Why Summer Camp?
"Camp gives back to people—adults and kids, in a way that I don't know anything else in this world can do."
That's Shelley Tager talking. Shelley is one of the two famous "grandparents" (the other is her husband David) that bought Indian Head Camp back in the 80's with the hope of making summer camp their life's work. In 2017 they still help out at IHC, but after passing the title of Camp Director on to Joel and Lauren Rutkowski, they now enjoy spending even more time with all the campers and their families.
"Camps like this, kind of real back to basics, really started to become somewhat popular around the 1900's."
Indian Head Camp specifically started back in 1940, and can be found in the Endless Mountains of Pennsylvania where it sits on a beautiful lake. Camps like Indian Head welcome kids to a world without technology where they can focus on being a kid again and playing outside, making friends, and learning how to take on life without their parents.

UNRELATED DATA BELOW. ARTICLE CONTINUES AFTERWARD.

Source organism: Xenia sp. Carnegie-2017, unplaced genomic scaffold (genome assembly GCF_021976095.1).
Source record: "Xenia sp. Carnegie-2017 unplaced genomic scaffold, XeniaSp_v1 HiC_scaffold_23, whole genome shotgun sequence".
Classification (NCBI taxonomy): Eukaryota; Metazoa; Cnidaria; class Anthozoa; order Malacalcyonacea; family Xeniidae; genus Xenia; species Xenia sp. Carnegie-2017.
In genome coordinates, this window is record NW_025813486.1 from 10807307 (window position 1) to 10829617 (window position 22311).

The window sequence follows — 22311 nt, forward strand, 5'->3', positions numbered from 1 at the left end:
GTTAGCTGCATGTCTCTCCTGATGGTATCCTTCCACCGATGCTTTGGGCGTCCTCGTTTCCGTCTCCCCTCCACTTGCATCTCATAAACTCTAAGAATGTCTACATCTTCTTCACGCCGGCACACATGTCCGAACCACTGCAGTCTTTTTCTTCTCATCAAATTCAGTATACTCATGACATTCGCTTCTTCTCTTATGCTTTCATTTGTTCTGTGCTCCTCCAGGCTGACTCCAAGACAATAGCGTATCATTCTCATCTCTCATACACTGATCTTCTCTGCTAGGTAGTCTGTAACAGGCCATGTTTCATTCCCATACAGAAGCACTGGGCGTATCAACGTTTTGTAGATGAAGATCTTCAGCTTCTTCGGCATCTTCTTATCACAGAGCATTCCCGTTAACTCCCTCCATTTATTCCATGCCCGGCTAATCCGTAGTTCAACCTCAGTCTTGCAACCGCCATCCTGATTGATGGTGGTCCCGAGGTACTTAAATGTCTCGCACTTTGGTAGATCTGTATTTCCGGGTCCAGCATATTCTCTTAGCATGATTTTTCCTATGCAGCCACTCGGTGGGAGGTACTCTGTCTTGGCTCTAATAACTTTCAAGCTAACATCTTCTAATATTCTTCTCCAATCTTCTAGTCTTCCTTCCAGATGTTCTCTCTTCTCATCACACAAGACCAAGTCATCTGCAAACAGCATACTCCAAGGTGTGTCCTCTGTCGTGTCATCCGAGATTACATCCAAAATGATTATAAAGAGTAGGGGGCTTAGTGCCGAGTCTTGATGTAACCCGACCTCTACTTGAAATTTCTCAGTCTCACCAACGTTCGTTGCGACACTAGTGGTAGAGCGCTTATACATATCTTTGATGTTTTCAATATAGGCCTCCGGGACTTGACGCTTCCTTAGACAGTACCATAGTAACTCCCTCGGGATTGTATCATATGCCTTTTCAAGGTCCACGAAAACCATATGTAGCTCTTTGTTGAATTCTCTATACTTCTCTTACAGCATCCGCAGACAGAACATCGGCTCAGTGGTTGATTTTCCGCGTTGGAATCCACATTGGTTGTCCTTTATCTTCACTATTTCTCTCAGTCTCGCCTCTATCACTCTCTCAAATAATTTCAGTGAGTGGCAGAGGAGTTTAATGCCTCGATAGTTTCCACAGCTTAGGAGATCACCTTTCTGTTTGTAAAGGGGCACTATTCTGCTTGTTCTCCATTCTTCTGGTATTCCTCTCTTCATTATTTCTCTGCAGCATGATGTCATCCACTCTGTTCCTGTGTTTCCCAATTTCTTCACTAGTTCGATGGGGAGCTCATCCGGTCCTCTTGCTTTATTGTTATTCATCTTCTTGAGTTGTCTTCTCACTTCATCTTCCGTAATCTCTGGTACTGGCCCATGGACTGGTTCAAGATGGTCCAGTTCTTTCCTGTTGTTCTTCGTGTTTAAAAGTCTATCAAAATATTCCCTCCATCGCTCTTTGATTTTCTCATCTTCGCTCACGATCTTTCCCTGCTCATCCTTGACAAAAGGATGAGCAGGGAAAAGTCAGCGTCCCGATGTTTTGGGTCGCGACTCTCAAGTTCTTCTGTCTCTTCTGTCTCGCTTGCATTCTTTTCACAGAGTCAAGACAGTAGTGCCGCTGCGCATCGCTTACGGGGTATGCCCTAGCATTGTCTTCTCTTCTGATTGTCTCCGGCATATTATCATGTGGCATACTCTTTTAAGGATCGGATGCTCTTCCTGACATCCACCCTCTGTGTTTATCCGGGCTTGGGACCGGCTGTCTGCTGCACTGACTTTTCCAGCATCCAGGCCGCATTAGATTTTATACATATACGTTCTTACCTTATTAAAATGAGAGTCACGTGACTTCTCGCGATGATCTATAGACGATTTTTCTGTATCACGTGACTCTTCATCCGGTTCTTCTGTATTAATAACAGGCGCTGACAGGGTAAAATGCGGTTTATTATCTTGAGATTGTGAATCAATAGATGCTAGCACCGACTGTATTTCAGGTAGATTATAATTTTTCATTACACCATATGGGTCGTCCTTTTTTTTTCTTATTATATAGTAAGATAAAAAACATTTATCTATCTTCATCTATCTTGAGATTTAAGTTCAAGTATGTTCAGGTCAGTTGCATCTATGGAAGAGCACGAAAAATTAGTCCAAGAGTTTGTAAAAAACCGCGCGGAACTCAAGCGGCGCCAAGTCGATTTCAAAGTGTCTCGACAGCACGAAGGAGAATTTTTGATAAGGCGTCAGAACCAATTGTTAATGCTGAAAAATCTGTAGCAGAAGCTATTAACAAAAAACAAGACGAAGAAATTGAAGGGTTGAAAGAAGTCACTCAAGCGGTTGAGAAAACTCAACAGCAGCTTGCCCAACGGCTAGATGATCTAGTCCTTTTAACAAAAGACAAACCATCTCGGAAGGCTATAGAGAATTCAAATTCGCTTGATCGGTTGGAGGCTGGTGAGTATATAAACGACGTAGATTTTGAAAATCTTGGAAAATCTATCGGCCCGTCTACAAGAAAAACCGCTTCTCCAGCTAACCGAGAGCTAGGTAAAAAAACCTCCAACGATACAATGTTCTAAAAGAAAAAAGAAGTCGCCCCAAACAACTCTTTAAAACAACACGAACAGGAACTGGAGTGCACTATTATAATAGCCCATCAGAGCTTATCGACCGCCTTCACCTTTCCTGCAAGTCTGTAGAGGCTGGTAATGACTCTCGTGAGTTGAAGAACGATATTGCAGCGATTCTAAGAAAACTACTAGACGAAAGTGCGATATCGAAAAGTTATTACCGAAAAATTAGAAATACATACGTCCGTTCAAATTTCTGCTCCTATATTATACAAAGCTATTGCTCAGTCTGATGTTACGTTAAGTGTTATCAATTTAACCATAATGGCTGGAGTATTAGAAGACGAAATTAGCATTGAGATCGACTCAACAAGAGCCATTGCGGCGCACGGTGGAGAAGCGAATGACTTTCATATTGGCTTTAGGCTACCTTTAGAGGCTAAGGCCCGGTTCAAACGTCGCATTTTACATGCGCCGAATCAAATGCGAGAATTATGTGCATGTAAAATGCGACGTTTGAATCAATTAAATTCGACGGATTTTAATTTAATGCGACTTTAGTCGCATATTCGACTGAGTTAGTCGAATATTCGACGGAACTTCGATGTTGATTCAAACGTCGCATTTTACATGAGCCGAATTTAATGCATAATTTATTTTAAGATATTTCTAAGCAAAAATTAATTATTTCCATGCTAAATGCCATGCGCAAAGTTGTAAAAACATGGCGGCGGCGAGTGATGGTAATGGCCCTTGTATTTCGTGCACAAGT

"When we were growing up, Mom would say that when the sun came down, we should come home for dinner. And at camp, the bunk line is like the street where kids can play and interact with each other."
While there are new activities and upgrades to the facilities happening every year, Indian Head really tries to keep things as traditional as possible. That means no technology for the campers and "old school" (but still updated) bunks. This allows IHC to maintain their offering of a place where kids can wake up and play all day, and not be distracted by screens and devices. Even on a rainy day, you'll find kids playing indoor dodgeball or hockey, playing cards or jacks in the bunks, or even going on a mud hike on their trails with their outdoor adventure staff.
"That generational connection that happens at camp is one of the greatest things."
If you visit Indian Head Camp, you'll see so many examples of past camper experiences. From photos, to yearbooks, to the Olympic and Bunk Plaques that hang on almost every wall. But the most memorable generational connection is running into Dave and Shelley on the bunk line. Their warm hugs are just what a camp like Indian Head needs to remember where we came from.